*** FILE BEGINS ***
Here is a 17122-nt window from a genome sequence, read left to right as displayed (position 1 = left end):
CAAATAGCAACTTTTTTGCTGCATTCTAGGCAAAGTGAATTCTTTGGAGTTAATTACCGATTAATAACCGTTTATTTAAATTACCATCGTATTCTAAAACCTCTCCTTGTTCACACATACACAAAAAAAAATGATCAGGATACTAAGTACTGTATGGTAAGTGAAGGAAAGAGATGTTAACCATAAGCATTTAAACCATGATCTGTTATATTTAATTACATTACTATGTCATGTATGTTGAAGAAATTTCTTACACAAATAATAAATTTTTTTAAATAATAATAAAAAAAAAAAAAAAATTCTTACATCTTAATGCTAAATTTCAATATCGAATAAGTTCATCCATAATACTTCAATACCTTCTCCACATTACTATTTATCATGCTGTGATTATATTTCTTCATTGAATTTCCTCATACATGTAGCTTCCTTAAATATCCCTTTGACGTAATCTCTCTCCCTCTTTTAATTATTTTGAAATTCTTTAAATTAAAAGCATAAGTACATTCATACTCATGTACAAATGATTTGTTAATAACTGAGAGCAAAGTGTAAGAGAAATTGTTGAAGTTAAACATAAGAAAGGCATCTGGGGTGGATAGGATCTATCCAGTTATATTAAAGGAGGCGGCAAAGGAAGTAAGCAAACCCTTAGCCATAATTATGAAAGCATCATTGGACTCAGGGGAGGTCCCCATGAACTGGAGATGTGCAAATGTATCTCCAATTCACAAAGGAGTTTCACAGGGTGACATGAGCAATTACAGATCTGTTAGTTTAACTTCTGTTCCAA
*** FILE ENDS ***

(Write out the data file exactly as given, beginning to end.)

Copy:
Here is a 17122-nt window from a genome sequence, read left to right as displayed (position 1 = left end):
CAAATAGCAACTTTTTTGCTGCATTCTAGGCAAAGTGAATTCTTTGGAGTTAATTACCGATTAATAACCGTTTATTTAAATTACCATCGTATTCTAAAACCTCTCCTTGTTCACACATACACAAAAAAAAATGATCAGGATACTAAGTACTGTATGGTAAGTGAAGGAAAGAGATGTTAACCATAAGCATTTAAACCATGATCTGTTATATTTAATTACATTACTATGTCATGTATGTTGAAGAAATTTCTTACACAAATAATAAATTTTTTTAAATAATAATAAAAAAAAAAAAAAAATTCTTACATCTTAATGCTAAATTTCAATATCGAATAAGTTCATCCATAATACTTCAATACCTTCTCCACATTACTATTTATCATGCTGTGATTATATTTCTTCATTGAATTTCCTCATACATGTAGCTTCCTTAAATATCCCTTTGACGTAATCTCTCTCCCTCTTTTAATTATTTTGAAATTCTTTAAATTAAAAGCATAAGTACATTCATACTCATGTACAAATGATTTGTTAATAACTGAGAGCAAAGTGTAAGAGAAATTGTTGAAGTTAAACATAAGAAAGGCATCTGGGGTGGATAGGATCTATCCAGTTATATTAAAGGAGGCGGCAAAGGAAGTAAGCAAACCCTTAGCCATAATTATGAAAGCATCATTGGACTCAGGGGAGGTCCCCATGAACTGGAGATGTGCAAATGTATCTCCAATTCACAAAGGAGTTTCACAGGGTGACATGAGCAATTACAGATCTGTTAGTTTAACTTCTGTTCCAA